The Global Terrestrial Network for Permafrost (GTN-P) developed a Data Management System (www.gtnpdatabase.org) collecting permafrost temperatures and active layer thickness data from all permafrost regions of the Earth. The GTN-P Secretariat is coordinated and managed by the AWI (GTN-P Director Boris Biskaborn). GTN-P is currently working on an international data collecting effort to establish global datasets on permafrost Essential Climate Variables. The new snapshot on the thermal state of permafrost and active layer thickness is planned for presentation at the ICOP2016 and for publication in a high-ranking journal.
Helmholtz Young Investigator Group COPER (Coastal Permafrost erosion, organic carbon and nutrient release to the Arctic nearshore zone; https://www.awi.de/forschung/nachwuchsgruppen/coper.html) led by Hugues Lantuit has arrived at half-time of the project. At the same time, this year’s expedition was the tenth of the AWI in the area and took place from 15 July until 23 August on Herschel Island (NW Canada). The expedition was conducted in cooperation between the AWI (H. Lantuit), the Geological Survey of Canada (Gavin Manson) and the University of Edinburgh (Isla Myers-Smith). Monitoring efforts were continued for micro-meteorology and lateral transfer of sediment, organic matter and nutrients in the land-ocean continuum (http://dx.doi.org/10.1002/ppp.1881). Weather station and a cutthroat flume, already used since 2010, were deployed at the outlet of retrogressive thaw slumps and thaw streams. Water samples from creeks, lakes, ponds and sea water were taken for Michael Fritz to characterize the geochemical composition and the fate of organic matter in freshwater ecosystems and in the nearshore zone (http://www.the-cryosphere.net/9/737/2015/). Extensive active-layer sampling and moisture measurements will help Samuel Stettner as ground-truth datasets for remote sensing of moisture conditions on large scales. Additionally, vegetation surveys were conducted by I. Myers-Smith to help characterizing the role of shrub growth on the ground thermal regime and they can assess greening of the Arctic. AWI boat FS „Christine“ was used as platform to conduct sampling of the seafloor sediments and oceanographic monitoring under supervision of Michael Fritz and George Tanski. In cooperation with the Geological Survey of Canada (G. Manson), Anna Konopczak performed DGPS surveys along the Yukon mainland to monitor coastal erosion rates since sea ice had retreated dramatically in the last years (http://dx.doi.org/10.1007/s12237-015-0046-0).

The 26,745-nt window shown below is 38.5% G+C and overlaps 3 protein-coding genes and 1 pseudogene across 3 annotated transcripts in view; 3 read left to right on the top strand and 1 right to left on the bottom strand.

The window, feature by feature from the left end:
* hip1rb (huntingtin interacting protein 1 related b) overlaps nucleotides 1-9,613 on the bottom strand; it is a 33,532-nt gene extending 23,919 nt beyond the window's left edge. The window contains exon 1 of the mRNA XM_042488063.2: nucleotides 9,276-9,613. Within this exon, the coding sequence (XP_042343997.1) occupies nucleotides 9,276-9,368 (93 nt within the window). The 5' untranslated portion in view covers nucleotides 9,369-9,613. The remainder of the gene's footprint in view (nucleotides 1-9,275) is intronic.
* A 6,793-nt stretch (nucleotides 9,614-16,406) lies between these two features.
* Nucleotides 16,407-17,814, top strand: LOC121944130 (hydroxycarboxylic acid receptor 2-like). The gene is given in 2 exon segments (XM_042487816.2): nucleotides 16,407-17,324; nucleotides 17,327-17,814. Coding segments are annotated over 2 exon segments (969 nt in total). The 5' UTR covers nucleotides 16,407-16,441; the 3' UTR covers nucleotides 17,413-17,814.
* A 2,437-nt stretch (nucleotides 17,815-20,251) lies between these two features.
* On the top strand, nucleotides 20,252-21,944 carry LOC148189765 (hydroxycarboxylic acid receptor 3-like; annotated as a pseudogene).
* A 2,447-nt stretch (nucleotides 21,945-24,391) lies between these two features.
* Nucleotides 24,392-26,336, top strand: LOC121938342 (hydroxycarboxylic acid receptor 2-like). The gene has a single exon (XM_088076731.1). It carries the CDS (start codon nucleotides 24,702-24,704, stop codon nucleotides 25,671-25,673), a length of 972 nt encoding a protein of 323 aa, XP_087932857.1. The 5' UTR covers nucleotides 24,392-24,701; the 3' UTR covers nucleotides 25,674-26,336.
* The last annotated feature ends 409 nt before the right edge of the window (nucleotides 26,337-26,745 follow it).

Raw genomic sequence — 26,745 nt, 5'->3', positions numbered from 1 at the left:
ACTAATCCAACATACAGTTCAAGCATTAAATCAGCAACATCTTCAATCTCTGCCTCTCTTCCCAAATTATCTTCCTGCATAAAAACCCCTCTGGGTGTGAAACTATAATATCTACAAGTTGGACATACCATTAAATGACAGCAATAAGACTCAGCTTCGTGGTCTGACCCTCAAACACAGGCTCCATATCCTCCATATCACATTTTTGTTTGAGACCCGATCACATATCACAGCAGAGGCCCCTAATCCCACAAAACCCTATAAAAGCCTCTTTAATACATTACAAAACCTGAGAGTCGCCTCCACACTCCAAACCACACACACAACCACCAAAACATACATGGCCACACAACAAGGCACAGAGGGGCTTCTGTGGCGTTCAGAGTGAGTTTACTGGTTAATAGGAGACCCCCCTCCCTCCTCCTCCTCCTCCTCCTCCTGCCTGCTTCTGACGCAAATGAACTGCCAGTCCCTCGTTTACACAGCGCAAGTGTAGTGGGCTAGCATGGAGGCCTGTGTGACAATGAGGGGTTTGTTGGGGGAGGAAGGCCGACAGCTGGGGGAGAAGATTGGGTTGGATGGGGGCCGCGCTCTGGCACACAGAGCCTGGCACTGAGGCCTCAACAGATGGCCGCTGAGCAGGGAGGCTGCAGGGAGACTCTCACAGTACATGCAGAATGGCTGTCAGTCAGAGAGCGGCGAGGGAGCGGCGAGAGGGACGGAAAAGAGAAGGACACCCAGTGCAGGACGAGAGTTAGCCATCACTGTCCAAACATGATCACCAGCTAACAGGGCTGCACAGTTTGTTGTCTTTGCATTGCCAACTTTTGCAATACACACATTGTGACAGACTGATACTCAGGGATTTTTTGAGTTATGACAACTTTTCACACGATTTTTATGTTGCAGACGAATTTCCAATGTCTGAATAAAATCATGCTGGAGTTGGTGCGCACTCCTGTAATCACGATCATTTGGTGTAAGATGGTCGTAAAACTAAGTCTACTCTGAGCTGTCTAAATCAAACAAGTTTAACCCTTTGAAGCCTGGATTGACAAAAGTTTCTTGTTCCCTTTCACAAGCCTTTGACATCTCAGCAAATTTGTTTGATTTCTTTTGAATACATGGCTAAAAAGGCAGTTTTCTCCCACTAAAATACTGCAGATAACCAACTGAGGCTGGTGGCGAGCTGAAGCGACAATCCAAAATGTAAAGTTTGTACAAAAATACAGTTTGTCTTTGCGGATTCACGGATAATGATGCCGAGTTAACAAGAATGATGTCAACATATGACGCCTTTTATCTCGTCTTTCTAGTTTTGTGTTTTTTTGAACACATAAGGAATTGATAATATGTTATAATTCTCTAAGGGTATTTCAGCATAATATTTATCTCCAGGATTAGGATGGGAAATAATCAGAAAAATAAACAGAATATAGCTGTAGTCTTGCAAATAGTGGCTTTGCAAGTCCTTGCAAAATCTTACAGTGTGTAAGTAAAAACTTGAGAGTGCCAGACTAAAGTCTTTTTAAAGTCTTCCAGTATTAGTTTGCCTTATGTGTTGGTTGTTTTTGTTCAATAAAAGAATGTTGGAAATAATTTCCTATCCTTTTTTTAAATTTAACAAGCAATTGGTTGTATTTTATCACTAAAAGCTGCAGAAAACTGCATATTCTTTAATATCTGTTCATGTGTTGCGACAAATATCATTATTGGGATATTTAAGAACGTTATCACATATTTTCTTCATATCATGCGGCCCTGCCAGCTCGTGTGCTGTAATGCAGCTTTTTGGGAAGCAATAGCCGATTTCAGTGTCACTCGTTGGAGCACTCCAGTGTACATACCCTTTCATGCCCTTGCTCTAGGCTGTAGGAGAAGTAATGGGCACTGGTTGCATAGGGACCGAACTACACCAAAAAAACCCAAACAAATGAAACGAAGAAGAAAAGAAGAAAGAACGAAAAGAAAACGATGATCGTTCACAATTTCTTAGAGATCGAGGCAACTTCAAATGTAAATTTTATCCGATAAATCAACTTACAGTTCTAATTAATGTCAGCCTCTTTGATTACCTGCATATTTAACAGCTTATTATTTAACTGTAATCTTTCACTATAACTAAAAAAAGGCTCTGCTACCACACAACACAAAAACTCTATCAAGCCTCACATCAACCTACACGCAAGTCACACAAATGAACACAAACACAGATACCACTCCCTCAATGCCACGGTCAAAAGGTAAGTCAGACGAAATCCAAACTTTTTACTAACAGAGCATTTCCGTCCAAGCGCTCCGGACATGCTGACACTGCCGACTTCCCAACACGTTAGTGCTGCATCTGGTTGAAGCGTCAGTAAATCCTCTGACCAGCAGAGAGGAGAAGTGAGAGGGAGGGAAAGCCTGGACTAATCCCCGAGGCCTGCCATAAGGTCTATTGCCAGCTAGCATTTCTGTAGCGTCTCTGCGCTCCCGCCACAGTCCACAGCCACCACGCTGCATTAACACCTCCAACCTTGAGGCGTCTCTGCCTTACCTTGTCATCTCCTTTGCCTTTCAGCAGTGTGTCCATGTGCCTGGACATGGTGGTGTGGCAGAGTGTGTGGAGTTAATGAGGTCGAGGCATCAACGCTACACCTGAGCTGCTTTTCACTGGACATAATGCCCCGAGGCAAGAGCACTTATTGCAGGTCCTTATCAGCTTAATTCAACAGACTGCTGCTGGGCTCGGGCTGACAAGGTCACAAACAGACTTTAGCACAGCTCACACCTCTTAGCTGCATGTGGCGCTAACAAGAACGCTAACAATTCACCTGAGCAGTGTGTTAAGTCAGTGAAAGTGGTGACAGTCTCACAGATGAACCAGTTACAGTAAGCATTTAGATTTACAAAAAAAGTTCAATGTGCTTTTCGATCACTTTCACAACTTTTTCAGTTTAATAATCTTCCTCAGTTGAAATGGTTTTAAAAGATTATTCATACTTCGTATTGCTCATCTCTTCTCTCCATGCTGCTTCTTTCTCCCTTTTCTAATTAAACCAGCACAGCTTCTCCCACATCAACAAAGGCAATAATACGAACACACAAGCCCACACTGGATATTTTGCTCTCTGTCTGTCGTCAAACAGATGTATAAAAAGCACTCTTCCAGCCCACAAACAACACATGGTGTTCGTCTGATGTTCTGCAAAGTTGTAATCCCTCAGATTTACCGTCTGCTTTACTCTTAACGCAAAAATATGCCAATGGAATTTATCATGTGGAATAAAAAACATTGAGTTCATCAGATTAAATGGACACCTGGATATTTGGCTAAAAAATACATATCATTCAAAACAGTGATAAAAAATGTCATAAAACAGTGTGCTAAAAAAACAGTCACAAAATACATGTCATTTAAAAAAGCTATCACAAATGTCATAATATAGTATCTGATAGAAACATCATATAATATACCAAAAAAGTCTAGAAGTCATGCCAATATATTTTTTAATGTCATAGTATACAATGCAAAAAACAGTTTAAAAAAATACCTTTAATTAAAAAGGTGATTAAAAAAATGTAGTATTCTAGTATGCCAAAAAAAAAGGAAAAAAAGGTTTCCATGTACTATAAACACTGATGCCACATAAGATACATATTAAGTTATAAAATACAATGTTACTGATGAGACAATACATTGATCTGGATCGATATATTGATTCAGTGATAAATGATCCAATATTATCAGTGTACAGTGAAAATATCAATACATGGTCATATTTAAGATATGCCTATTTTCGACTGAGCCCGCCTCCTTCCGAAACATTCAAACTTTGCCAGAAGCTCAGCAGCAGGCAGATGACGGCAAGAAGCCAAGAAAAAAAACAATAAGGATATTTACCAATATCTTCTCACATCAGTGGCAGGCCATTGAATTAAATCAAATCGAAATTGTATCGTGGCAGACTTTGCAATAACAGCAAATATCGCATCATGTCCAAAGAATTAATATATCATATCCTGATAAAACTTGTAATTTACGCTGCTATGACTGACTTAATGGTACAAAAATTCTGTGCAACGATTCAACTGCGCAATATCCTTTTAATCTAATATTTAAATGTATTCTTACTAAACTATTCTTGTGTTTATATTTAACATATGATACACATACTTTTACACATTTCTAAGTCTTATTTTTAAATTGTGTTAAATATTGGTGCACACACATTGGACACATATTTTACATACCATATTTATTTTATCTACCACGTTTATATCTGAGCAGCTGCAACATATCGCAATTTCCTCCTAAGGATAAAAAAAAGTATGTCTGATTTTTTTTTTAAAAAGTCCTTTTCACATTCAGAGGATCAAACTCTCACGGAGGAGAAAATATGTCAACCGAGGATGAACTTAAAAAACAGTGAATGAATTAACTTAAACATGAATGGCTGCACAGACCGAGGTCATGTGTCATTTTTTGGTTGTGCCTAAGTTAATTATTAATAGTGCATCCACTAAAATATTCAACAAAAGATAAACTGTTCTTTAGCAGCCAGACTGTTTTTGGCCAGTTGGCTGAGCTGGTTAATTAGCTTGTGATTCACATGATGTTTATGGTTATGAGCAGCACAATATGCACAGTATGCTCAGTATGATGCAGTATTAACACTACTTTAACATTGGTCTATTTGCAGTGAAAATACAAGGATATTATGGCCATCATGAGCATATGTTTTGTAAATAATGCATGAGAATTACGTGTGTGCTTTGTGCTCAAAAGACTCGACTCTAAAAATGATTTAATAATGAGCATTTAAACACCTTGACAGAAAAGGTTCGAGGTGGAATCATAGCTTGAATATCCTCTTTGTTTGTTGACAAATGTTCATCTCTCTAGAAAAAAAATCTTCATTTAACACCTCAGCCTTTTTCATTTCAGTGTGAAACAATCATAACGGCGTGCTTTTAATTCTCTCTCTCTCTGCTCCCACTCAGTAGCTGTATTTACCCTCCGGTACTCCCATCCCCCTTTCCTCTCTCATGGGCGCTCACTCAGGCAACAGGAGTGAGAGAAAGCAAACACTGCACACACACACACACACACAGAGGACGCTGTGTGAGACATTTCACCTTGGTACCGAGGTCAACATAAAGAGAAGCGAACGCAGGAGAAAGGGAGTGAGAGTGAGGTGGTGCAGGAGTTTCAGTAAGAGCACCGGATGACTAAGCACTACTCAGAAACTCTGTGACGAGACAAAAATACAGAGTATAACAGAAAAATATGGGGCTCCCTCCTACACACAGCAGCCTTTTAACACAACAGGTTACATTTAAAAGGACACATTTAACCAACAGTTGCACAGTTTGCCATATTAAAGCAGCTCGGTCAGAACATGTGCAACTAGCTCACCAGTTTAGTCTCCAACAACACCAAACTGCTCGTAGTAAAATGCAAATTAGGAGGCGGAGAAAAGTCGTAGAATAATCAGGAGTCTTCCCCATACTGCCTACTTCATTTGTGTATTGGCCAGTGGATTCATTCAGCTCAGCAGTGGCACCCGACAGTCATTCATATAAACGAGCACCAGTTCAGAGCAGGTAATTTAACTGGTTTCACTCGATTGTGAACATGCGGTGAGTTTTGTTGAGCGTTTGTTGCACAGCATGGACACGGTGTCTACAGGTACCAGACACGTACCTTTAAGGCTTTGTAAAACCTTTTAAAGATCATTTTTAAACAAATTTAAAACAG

University of Bonn